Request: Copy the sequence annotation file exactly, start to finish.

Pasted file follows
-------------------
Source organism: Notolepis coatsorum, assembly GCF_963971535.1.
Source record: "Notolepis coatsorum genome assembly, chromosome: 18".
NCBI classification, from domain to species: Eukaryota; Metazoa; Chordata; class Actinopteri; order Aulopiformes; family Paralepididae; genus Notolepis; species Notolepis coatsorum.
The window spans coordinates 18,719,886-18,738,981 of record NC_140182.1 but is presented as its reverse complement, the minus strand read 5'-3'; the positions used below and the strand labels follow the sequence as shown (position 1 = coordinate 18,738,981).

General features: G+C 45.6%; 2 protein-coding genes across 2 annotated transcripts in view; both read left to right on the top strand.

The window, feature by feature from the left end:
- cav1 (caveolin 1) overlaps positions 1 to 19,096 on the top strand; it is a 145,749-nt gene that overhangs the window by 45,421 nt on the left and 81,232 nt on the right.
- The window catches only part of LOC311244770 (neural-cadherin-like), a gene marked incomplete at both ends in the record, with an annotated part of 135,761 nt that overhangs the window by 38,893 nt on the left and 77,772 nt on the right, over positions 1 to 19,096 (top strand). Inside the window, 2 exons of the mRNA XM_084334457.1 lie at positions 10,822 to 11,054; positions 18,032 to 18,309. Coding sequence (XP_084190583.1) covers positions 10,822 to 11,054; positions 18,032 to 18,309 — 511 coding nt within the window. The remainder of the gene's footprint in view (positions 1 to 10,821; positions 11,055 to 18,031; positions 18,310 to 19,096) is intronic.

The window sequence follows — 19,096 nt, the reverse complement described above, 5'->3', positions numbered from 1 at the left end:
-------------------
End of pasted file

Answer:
Source organism: Notolepis coatsorum, assembly GCF_963971535.1.
Source record: "Notolepis coatsorum genome assembly, chromosome: 18".
NCBI classification, from domain to species: Eukaryota; Metazoa; Chordata; class Actinopteri; order Aulopiformes; family Paralepididae; genus Notolepis; species Notolepis coatsorum.
The window spans coordinates 18,719,886-18,738,981 of record NC_140182.1 but is presented as its reverse complement, the minus strand read 5'-3'; the positions used below and the strand labels follow the sequence as shown (position 1 = coordinate 18,738,981).

General features: G+C 45.6%; 2 protein-coding genes across 2 annotated transcripts in view; both read left to right on the top strand.

The window, feature by feature from the left end:
- cav1 (caveolin 1) overlaps positions 1 to 19,096 on the top strand; it is a 145,749-nt gene that overhangs the window by 45,421 nt on the left and 81,232 nt on the right.
- The window catches only part of LOC311244770 (neural-cadherin-like), a gene marked incomplete at both ends in the record, with an annotated part of 135,761 nt that overhangs the window by 38,893 nt on the left and 77,772 nt on the right, over positions 1 to 19,096 (top strand). Inside the window, 2 exons of the mRNA XM_084334457.1 lie at positions 10,822 to 11,054; positions 18,032 to 18,309. Coding sequence (XP_084190583.1) covers positions 10,822 to 11,054; positions 18,032 to 18,309 — 511 coding nt within the window. The remainder of the gene's footprint in view (positions 1 to 10,821; positions 11,055 to 18,031; positions 18,310 to 19,096) is intronic.

The window sequence follows — 19,096 nt, the reverse complement described above, 5'->3', positions numbered from 1 at the left end: